Rather than plumbing the depths of suspicion towards each other and our field, we could, as classicists, contribute to environmental thought and practices ourselves. In ‘Living Naturally’, one of our most popular courses this semester, Brooke Holmes uses Greco-Roman sources to explore our changing relationship to nature: the reason she can do this at all is that those sources have been carefully preserved, edited, and placed into her hands, ready for her to use. Our work builds on earlier efforts of conservation – but it also, and fundamentally, involves selection and interpretation, as Shadi Bartsch argues in The Washington Post.

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The very name ‘classics’, linked as it is to the idea of selecting what is considered of the highest ‘class’, never allows us to forget that we rank and prioritize, when we go hunting in the archives of antiquity, and that we therefore need to ask on what grounds we prioritize and, crucially, to what ends. Important Mesopotamian texts, it may be worth noting, still lack critical editions and commentaries, when Greek and Roman texts are sometimes (in my view) served by too many. Postcritique does not mean no critique. It means, rather, a harnessing of available resources for the common good. The methods of classical scholarship can help with the editing and interpretation of Mesopotamian texts, for example.

As for the Greco-Roman tradition, we should remember that it is itself criminally incomplete – but also that it is contingent on our own choices now, going forward. Emily Greenwood makes a powerful case for using the terms ‘classical’ and ‘classics’, confident in the untapped potential of a radical Black philology to inscribe the misremembered in an expansive classical tradition.

Canonical texts like Homer can themselves be seen as feats of transhistorical collaboration, involving marginal as well as central interventions. A multiethnic and multigenerational collective of graduate students and professors here in Princeton has just had an article accepted in the flagship classics journal TAPA: the editor, Andromache Karanika, sees it as a new form of collaborative publishing, remarking in an email to the authors that the topic itself (anonymous marginalia in Homeric manuscripts, known as scholia) ‘is collective and evokes temporal multiplicity’.

The work involved in making sense of the scholia can be slow and unglamorous: it demands technical expertise which, just like Rome, is not built in a day. There is reason to be grateful for the institutional support needed to build such competence. In fact, we can look forward to even more support in future: the new project Manuscript, Rare Book and Archive Studies (MARBAS) has just received generous funding from the National Endowment for the Humanities, thanks to the efforts of Marina Rustow, in Near Eastern Studies, and a committed team of colleagues, students, and administrators in Princeton and elsewhere.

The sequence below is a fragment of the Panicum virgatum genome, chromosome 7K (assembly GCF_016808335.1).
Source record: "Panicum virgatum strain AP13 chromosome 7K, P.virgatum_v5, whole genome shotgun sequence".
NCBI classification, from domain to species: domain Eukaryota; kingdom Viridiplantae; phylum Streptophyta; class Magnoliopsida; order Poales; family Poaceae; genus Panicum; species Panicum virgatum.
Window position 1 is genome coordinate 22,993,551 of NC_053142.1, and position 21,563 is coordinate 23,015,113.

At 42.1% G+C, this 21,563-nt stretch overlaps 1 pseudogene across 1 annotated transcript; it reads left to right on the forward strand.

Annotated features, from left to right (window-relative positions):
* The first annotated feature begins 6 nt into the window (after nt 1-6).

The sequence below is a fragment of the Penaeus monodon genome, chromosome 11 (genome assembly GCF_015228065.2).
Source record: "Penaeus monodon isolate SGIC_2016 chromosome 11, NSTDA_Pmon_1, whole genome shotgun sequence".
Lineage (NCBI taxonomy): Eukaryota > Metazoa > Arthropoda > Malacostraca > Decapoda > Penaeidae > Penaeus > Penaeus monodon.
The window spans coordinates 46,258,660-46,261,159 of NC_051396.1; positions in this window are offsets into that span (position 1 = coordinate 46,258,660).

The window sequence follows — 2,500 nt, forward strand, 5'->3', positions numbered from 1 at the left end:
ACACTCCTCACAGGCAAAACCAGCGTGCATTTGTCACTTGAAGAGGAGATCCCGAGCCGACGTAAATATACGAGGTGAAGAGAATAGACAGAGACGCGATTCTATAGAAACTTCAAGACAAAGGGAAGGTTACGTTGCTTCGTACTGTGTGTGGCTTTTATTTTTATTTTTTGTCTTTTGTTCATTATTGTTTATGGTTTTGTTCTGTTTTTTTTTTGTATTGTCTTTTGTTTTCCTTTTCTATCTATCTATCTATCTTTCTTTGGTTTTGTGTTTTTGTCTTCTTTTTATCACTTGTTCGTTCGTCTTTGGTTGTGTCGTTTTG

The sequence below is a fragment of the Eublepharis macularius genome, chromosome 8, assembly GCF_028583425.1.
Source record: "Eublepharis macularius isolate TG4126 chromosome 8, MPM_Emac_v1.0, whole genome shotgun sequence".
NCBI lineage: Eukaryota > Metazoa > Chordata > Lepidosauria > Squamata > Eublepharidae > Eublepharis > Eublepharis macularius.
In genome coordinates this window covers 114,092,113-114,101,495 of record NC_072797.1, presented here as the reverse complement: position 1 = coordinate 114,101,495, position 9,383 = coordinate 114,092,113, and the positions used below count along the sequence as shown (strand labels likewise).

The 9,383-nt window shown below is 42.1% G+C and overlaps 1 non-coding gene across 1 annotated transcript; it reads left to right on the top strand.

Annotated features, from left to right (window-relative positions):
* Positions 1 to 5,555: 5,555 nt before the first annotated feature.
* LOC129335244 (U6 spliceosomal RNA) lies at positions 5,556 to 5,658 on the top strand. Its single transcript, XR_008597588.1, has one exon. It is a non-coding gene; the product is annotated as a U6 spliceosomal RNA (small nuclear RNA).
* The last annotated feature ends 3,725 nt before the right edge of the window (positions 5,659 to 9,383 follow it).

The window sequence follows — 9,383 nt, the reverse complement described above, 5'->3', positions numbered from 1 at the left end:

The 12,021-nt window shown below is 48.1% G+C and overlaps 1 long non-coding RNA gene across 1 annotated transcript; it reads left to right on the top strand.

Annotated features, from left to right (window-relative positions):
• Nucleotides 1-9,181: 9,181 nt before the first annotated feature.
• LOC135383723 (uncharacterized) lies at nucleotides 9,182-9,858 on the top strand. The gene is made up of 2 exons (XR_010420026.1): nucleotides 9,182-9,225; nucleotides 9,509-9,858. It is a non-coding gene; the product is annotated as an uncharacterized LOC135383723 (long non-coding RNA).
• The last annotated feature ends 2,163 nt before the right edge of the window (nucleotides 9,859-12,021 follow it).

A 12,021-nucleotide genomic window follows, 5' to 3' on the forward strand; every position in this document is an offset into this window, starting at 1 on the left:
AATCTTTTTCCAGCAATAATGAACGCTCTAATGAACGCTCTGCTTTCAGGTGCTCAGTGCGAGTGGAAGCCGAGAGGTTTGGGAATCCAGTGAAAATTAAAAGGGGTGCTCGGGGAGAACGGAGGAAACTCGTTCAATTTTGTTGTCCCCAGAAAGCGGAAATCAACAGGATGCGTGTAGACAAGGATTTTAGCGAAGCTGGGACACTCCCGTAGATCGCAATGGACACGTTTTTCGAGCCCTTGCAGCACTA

Looking Forward

In return for all this private and public investment in the archives of the past, we should be able to show how ancient texts can help with current problems and future possibilities. Melissa Lane, in our University Center for Human Values, patiently interrogates Plato’s language of office holding in order to articulate the difference between democracy and anarchy. How her work relates to what happened in the U.S. Capitol on Jan. 6, 2021, is something she outlines in “The New Statesman.” How it may relate to recent calls to ‘tear down’, ‘burn’, and ‘kill’ classics (all words that have been used by colleagues in classics to describe what should happen to our field) is something that could do with some attention. How, moreover, it may help with our more local problems, here in Princeton, is also worth considering: it may be, for example, that we need to commit to the fact of our institutional processes, even when we do not like the results they yield in specific instances. Simultaneously, though, we should commit to reviewing those processes against the record of past decisions and priorities – and reform them so that they may better serve the common good in future. Spoken like a classicist, I do realize.

I also realize that my own work in classics has little to do with a wish to tear down the discipline or a desire to reproduce it in future. Rather than demolition work, or nostalgic homecoming, I sometimes think of classics as a form of homemaking which, as any feminist knows, entails homework. I see it as a matter of care, of rooting ourselves in the archives of the past as a precondition for strong and generous growth. Homes can be multiple, entangled, extended. They often involve blood relations, but there are also ‘borrowed ancestors’, to quote Derek Walcott; there are adoptive parents who offer loving, reparative forms of homemaking; and there are family friends so close they get called tíos.

And then, homes are not our only edifices. As we grow, we go to school, where we should find opportunities to extend our sense of roots and belonging – and radically so. Jhumpa Lahiri mentions to me in conversation (and also writes in her memoir, “In Other Words”, transl. Ann Goldstein, 2016) that learning a language roots you in a culture, offers you a home, and can make you feel like a child again – vulnerable and excited. Anyone who now lives in a democracy, or who would like to live in one, belongs to a tradition of theory, practice, and future aspiration that has its roots in ancient Greece. To be sure, those are not our only roots. Depending on what we need, we can reach for this old uncle or that great-aunt. Now, for example, as I remind myself to keep ploughing my field, despite it all, I trust in the collective promises of the “Shijing,” ‘in thousands they plough … deep the food-baskets that are brought’, and simultaneously remember Homer: ‘sit at this table: I call you my brother, although you come from afar’.

Barbara Graziosi is Professor of Classics at Princeton University. She is currently working on a book entitled “Classics, Love, Revolution: the Legacies of Luigi Settembrini.” Her next project, also under contract with Oxford University Press, is “Sappho: A Very Short Introduction.”